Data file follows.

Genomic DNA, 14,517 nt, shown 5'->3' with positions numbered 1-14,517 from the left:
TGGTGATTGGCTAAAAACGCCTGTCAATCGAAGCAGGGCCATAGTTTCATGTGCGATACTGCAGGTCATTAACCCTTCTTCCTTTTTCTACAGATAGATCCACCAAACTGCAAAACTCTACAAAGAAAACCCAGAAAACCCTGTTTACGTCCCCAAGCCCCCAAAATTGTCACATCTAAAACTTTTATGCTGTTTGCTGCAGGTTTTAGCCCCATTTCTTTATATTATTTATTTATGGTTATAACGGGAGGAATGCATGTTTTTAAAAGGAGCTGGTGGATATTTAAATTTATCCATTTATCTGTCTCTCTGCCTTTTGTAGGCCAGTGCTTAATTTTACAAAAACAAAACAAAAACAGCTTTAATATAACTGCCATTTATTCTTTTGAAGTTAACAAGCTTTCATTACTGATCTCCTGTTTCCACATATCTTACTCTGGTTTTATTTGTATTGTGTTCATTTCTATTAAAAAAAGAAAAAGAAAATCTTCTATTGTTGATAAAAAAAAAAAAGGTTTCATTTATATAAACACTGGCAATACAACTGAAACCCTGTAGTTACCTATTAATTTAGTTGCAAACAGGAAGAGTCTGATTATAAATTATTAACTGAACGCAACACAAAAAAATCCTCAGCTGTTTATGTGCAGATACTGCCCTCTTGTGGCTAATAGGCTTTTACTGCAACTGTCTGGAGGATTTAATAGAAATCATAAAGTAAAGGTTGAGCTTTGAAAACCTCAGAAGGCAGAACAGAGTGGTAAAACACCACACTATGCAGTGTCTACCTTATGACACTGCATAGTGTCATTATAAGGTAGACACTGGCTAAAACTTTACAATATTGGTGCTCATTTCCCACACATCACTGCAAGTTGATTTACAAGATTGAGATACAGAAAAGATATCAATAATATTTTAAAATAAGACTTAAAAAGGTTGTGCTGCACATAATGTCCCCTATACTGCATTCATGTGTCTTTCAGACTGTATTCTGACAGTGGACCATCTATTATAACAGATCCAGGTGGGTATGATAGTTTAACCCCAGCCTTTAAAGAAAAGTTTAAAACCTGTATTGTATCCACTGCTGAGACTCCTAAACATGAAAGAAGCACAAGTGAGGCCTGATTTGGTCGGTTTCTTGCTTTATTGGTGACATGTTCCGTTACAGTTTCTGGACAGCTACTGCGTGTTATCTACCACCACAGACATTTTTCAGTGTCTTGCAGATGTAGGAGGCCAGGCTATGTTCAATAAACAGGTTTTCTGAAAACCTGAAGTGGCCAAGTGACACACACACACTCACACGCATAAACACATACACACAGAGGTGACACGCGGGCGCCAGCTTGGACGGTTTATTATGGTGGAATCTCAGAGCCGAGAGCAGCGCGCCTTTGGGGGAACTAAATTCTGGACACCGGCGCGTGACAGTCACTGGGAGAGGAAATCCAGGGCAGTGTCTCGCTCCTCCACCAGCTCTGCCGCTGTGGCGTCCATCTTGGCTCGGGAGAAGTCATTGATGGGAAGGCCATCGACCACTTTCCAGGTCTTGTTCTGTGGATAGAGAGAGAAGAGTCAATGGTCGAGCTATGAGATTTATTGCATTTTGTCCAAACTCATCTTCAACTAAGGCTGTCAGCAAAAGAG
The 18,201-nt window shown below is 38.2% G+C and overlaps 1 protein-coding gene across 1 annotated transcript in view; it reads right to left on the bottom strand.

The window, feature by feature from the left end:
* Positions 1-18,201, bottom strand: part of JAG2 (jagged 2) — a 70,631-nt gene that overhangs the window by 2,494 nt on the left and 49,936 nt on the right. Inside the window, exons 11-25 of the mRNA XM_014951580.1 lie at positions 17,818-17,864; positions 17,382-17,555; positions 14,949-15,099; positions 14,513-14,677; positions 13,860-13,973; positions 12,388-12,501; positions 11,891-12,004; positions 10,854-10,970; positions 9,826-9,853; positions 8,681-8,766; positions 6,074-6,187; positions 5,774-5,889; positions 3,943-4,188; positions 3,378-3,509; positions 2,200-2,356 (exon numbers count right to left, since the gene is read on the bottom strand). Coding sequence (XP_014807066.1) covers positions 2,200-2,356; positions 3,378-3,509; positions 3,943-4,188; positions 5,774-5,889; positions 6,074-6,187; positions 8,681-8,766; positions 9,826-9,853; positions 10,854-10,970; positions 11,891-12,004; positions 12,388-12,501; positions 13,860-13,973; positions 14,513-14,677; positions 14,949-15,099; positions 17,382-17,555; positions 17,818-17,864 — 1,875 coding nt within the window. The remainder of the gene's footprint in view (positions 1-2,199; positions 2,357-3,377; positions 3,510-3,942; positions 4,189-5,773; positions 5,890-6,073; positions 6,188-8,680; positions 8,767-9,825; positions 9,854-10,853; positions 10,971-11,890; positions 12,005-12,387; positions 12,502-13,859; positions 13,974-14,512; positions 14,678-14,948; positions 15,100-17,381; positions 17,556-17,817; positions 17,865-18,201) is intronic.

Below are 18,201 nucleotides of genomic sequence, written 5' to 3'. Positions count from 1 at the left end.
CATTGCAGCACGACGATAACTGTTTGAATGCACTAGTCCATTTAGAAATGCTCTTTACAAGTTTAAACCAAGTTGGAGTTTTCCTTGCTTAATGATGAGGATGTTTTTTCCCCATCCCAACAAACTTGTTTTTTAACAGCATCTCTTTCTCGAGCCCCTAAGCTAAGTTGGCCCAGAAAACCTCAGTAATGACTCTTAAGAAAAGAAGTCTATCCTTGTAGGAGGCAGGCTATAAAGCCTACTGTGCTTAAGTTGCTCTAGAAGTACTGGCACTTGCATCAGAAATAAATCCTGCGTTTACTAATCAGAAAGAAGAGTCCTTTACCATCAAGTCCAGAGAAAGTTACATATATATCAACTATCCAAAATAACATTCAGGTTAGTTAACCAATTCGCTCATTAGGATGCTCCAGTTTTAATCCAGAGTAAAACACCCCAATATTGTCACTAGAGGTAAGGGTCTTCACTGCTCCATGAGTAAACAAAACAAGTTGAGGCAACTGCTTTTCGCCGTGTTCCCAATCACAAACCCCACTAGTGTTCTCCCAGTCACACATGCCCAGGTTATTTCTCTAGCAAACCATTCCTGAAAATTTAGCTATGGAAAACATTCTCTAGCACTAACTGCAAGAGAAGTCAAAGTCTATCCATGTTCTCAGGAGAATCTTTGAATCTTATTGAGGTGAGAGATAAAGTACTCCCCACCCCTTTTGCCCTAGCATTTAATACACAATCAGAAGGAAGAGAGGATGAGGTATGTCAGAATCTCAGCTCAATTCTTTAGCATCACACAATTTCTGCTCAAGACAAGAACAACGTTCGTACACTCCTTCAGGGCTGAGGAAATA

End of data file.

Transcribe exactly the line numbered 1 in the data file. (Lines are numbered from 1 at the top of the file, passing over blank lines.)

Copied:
Genomic DNA, 14,517 nt, shown 5'->3' with positions numbered 1-14,517 from the left: